Definition of Horizon

1. Noun. The line at which the sky and Earth appear to meet.

Exact synonyms: Apparent Horizon, Sensible Horizon, Skyline, Visible Horizon
Group relationships: Linear Perspective, Perspective
Generic synonyms: Line

2. Noun. The range of interest or activity that can be anticipated. "It is beyond the horizon of present knowledge"
Exact synonyms: Purview, View
Generic synonyms: Ambit, Compass, Orbit, Range, Reach, Scope

3. Noun. A specific layer or stratum of soil or subsoil in a vertical cross section of land.
Group relationships: Profile
Generic synonyms: Stratum
Specialized synonyms: Soil Horizon, Geological Horizon

4. Noun. The great circle on the celestial sphere whose plane passes through the sensible horizon and the center of the Earth.
Exact synonyms: Celestial Horizon
Generic synonyms: Great Circle

Definition of Horizon

1. n. The circle which bounds that part of the earth's surface visible to a spectator from a given point; the apparent junction of the earth and sky.

Definition of Horizon

1. Noun. The horizontal line that appears to separate the Earth from the sky. ¹

2. Noun. The range or limit of one's knowledge, experience or interest. ¹

3. Noun. (geology) A specific layer of soil or strata ¹

4. Noun. (archeology US) A cultural sub-period or level within a more encompassing time period. ¹

¹ Source:

Definition of Horizon

1. the line where the sky seems to meet the earth [n -S]

Medical Definition of Horizon

1. 1. The circle which bounds that part of the earth's surface visible to a spectator from a given point; the apparent junction of the earth and sky. "And when the morning sun shall raise his car Above the border of this horizon." (Shak) "All the horizon round Invested with bright rays." (Milton) 2. The unbroken line separating sky and water, as seen by an eye at a given elevation, no land being visible. 3. The epoch or time during which a deposit was made. "The strata all over the earth, which were formed at the same time, are said to belong to the same geological horizon." (Le Conte) 4. The chief horizontal line in a picture of any sort, which determines in the picture the height of the eye of the spectator; in an extended landscape, the representation of the natural horizon corresponds with this line. Apparent horizon. See Apparent. Artificial horizon, a level mirror, as the surface of mercury in a shallow vessel, or a plane reflector adjusted to the true level artificially; used chiefly with the sextant for observing the double altitude of a celestial body. Celestial horizon. See def. 2, above. Visible horizon. See definitions 1 and 2, above. Origin: F, fr. L. Horizon, fr. Gr. (sc) the bounding line, horizon, fr. To bound, fr. Boundary, limit. Source: Websters Dictionary (01 Mar 1998)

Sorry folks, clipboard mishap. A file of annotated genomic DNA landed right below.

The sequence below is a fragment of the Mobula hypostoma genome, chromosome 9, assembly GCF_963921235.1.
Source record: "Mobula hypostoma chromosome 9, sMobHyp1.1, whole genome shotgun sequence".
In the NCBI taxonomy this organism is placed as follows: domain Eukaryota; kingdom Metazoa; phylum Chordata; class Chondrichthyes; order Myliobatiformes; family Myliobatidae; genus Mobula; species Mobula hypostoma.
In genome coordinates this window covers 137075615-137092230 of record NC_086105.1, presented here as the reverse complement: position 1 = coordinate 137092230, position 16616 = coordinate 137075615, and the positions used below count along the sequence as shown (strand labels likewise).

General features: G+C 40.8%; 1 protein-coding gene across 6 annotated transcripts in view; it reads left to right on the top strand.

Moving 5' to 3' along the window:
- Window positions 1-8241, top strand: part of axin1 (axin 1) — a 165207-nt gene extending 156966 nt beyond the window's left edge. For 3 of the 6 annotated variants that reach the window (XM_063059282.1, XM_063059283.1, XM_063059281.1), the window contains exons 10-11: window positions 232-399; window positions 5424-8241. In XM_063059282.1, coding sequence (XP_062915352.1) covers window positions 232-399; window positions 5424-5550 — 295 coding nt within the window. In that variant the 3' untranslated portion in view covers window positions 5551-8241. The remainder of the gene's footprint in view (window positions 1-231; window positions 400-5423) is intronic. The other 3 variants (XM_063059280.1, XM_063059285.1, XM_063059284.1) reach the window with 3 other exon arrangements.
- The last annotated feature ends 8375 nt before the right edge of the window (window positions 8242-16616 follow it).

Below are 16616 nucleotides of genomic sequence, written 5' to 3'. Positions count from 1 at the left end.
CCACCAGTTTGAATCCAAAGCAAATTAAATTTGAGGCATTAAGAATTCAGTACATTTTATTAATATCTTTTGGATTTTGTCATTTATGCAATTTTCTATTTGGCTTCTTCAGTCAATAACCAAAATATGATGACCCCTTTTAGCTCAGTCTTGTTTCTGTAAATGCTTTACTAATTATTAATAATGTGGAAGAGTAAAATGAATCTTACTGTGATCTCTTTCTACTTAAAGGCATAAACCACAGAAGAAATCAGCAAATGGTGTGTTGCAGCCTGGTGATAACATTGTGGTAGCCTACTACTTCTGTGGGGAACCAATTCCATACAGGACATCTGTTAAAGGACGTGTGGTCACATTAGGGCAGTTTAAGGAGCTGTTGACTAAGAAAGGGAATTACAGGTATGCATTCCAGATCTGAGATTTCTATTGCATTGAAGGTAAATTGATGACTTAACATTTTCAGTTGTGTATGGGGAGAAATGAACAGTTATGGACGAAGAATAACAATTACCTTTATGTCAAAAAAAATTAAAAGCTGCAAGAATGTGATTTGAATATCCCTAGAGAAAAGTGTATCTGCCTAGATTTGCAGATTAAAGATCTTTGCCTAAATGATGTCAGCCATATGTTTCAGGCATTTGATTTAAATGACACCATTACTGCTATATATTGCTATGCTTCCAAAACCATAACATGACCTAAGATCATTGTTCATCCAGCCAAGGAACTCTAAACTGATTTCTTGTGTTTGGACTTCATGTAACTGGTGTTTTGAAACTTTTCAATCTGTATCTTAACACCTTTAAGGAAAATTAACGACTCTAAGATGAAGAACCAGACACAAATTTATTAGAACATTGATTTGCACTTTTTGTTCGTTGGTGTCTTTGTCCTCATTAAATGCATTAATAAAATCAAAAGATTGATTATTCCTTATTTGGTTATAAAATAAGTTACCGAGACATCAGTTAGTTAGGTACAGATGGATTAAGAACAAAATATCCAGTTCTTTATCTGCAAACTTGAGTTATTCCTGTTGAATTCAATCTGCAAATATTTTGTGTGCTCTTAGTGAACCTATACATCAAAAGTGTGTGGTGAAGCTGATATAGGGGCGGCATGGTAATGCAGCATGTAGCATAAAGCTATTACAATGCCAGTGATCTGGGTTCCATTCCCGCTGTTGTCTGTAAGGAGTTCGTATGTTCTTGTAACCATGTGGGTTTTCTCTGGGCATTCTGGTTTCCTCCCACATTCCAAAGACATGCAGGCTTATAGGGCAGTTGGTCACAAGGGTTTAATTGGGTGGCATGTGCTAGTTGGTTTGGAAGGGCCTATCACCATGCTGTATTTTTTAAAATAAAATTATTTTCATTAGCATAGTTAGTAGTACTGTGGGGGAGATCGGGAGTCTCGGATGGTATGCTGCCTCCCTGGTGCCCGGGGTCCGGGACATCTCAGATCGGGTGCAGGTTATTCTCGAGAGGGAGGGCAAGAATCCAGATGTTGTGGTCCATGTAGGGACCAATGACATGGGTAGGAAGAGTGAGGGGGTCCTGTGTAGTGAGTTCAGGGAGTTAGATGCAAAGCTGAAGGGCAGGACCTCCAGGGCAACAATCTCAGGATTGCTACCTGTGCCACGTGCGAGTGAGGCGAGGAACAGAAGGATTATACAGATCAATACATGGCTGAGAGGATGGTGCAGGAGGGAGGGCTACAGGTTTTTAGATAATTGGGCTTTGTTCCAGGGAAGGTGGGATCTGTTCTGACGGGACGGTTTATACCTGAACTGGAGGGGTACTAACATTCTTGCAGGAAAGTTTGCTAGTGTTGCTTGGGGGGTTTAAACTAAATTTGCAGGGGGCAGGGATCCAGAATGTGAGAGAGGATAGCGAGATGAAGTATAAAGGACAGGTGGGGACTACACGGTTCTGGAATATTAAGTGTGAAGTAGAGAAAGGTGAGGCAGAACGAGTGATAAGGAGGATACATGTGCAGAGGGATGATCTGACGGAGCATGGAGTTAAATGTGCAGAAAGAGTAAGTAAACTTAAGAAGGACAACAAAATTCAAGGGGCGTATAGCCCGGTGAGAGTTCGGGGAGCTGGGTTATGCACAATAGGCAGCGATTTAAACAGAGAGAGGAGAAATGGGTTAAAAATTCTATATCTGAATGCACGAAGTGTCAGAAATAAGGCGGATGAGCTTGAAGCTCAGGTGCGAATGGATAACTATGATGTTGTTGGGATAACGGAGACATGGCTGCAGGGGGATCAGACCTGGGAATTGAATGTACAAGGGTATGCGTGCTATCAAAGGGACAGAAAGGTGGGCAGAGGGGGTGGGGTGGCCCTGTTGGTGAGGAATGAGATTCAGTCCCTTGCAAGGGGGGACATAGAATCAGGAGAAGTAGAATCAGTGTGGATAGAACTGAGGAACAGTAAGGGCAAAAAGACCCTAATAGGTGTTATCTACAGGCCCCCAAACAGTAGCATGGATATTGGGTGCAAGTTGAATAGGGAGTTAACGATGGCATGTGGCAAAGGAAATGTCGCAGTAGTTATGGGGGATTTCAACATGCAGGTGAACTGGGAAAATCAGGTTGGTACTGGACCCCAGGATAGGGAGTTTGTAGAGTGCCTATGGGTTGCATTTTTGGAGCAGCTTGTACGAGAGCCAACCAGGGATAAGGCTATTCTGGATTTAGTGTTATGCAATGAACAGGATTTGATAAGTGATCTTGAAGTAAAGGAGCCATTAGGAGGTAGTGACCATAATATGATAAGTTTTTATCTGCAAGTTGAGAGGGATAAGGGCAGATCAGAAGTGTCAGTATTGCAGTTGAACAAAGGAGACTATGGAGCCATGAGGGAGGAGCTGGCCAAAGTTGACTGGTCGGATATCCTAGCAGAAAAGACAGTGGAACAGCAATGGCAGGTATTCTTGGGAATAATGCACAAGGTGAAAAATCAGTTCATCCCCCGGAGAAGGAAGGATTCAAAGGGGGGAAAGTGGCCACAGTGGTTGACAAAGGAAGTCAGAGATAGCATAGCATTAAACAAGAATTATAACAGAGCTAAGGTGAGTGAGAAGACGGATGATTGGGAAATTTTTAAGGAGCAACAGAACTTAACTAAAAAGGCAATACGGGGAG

Lexicographical Neighbors of Horizon

hordeolum externum
hordeolum internum
hordeolum meibomianum
horizontal atrophy
horizontal bar
horizontal bars
horizontal beam film
horizontal cell
horizontal cell of Cajal
horizontal cells of retina
horizontal combination

Literary usage of Horizon

Below you will find example usage of this term as found in modern and/or classical literature:

1. The Principles and Practice of Surveying by Charles Blaney Breed, George Leonard Hosmer (1908)
"To Make the horizon Glass Perpendicular to the Plane of the Sextant. — With the sextant held in a horizontal plane, sight on a distant horizontal line such ..."

2. The Sacred Books of China: The Texts of Confucianism by James Legge (1899)
"G, just touches the horizon curve, when it will be seen that a Serpentis and Antares are then culminating, Regulus and 3 Centauri are just setting, ..."

3. Astronomy by Simon Newcomb, Edward Singleton Holden (1883)
"We have seen that the altitude of the pole above the horizon of any observer changes as the observer ... Z is the zenith of the place, and HR its horizon. ..."

4. Manual of Astronomy: A Text-book by Charles Augustus Young (1902)
"CHAPTER III CORRECTIONS TO ASTRONOMICAL OBSERVATIONS l)ip of the horizon ... Dip of the horizon In observations of the altitude of a heavenly body at sea, ..."

5. Proceedings by Royal Geographical Society (Great Britain), Norton Shaw, Francis Galton, William Spottiswoode, Clements Robert Markham, Henry Walter Bates, John Scott Keltie (1872)
"Mercurial horizon. — Altitudes taken by its means are thoroughly reliable only ... A very ingenious, small, and handy mercurial horizon has been contributed ..."

6. The Sun by Amédée Guillemin (1875)
"What is the Form of the Solar Disc Ï—The Sun at the horizon ; ita Doubly Elliptic Form ; Fantastic Forms caused by Refraction in Layers of Vapor. ..."

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